With its playful interface, online brokerage Robinhood Markets Inc. has brought a new class of U.S. traders into the market, raising concerns about the “gamification” of investing. Some say Robinhood and other platforms that have turned investing into an online social activity -- such as when readers of a Reddit board bid GameStop Corp. shares into the stratosphere -- are making it too easy, and too fun, to wager money on stocks and more complicated investments. Regulators are weighing whether such practices belong in the financial realm.

1. How is Robinhood different?

Its core offering -- stock trading on a fun, game-like phone app -- is controversial and has become widely imitated. Founded in 2013, Robinhood courted long-ignored small-dollar and novice investors by charging zero commissions on trades. It later offered fractional stocks that allow people who can’t afford, say, the almost $3,200 price of a single Amazon.com Inc. share to buy just a piece of one instead. None of that is unusual anymore: Free trading is now the industry standard, and retail brokerage Charles Schwab Corp. made “stock slices” available in June.

2. How is it fun?

Robinhood offers a trading experience with social interaction seeped into its DNA. Investors are congratulated for their first trade with a confetti animation. They’re offered a (tiny) chance of snagging a share of a high-price glamour stock such as Apple Inc. if they get a friend to sign up. For inspiration, they can browse the 100 most-held stocks among fellow users. An entertainment ecosystem has risen up alongside Robinhood; TikTok videos under #robinhoodstocks have millions of views. So, too, have communities of at-home investors who use online forums such as Reddit’s WallStreetBets to join forces on stock-buying campaigns. They ran up GameStop’s price from less than $20 at the end of 2020 to more than $400 a share in late January. That was too much even for Robinhood, which, along with other brokerages, temporarily halted trading on GameStop and other so-called meme stocks.

3. What do other platforms do?

A Chinese competitor, Webull, has become one of the fastest-growing retail trading platforms in the U.S. partly by following the Robinhood model of offering free stock trades with a slick online interface, while also offering the live customer-service hotline that some Robinhood users have asked for. Other online trading platforms are pushing forward with what’s known as social trading. The Israeli-British firm eToro lets customers see each other’s portfolios and provides a chat function that lets them talk to one another about stocks, Bitcoin, or conditions in the markets. EToro, which had more than 18 million registered users as of early 2021, is also big on copy-trading. Under this practice, it designates the top performing amateur traders on its site as “Popular Investors” and lets other customers copy their trades with simple tap on their smart phones. EToro pays Popular Investors up to 2.5% of the value of the assets that follow them, in a sense making them de facto money managers.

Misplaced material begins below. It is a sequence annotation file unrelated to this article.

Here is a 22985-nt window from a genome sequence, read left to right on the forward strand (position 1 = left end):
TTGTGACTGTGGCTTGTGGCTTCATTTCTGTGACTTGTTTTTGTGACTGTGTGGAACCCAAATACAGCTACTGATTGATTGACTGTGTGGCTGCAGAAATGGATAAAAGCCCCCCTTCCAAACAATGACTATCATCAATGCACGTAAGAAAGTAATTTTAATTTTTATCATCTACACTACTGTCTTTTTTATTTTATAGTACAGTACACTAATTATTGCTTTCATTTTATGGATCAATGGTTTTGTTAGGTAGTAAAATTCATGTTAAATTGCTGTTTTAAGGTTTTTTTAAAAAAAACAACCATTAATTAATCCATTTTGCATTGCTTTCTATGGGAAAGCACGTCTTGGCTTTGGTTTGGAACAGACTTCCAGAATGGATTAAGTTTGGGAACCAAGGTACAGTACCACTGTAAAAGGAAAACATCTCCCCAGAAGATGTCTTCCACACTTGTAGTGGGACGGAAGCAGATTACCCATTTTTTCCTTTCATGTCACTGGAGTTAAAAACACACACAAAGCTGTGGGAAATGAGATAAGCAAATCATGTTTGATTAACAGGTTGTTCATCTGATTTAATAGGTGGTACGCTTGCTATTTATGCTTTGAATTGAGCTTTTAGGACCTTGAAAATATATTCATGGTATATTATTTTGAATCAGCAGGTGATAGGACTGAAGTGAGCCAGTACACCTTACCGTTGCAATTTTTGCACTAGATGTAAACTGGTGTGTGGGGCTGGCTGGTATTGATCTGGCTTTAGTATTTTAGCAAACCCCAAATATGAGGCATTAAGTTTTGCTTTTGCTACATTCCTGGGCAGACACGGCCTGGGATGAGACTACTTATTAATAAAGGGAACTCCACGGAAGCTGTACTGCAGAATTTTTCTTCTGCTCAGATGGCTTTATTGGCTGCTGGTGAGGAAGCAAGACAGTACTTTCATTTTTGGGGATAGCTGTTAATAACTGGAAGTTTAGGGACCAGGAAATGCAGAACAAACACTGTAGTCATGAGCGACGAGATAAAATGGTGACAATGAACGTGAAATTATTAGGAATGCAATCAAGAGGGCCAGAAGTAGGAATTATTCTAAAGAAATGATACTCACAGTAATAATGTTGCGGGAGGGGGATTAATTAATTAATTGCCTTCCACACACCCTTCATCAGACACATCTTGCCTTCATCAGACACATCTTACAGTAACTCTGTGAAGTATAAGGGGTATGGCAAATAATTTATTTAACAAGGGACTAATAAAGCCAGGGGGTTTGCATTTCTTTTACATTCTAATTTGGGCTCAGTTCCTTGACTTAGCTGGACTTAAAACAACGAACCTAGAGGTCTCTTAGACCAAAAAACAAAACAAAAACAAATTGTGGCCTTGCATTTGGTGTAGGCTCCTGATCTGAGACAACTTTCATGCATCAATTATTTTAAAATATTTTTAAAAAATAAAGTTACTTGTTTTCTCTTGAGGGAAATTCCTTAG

4. What’s the problem?

Massachusetts securities regulators on Dec. 16 filed a complaint against Robinhood, calling out its “gamification” tactics. A day later, the U.S. Securities and Exchange Commission fined Robinhood $65 million for concealing from customers that, from 2015 to 2018, its biggest source of revenue was sending orders to high-speed trading firms. (As part of a settlement, Robinhood didn’t admit or deny the SEC claim.) Academic research has shown that self-guided investors do worse the more actively they trade. It’s true that most of those studies were done before the death of brokerage commissions, a major drag on traders’ performance. On the other hand, markets have gotten faster and more competitive, meaning anyone trading from a phone app is trying to outwit increasingly sophisticated pros on the other side of the bet.

5. Isn’t encouraging more investment a good thing?

That’s one argument offered by Robinhood and its supporters. “Those who dismiss new and younger investors, who come from increasingly diverse backgrounds, as unsophisticated or unserious perpetuate the myth that investing is only for the wealthy,” a company spokesperson said in response to the Massachusetts complaint. Even the concept of “gamification” has had its admirers. A 2018 Ernst & Young analysis said that adding game-like aspects to financial services could help reach users who might otherwise feel reluctant to try investing. “Gamification could be invaluable in educating clients,” it said. A 2017 “The Future of Financial Services” brochure on the website of business consultant WillisTowers Watson Plc says that adopting the game-like elements of exercise apps like Fitbit or of loyalty point programs like those of airlines “may be one way for asset managers to engage and educate future investors.”

6. How much new money are these platforms bringing into the market?

Because many of these platforms are privately held it’s hard to ascertain precisely how much money is flowing into them. But there is evidence that 2020 has been a banner year for inflows across the industry. EToro says it’s recorded more than $1 trillion worth of trades on its platform in 2020.

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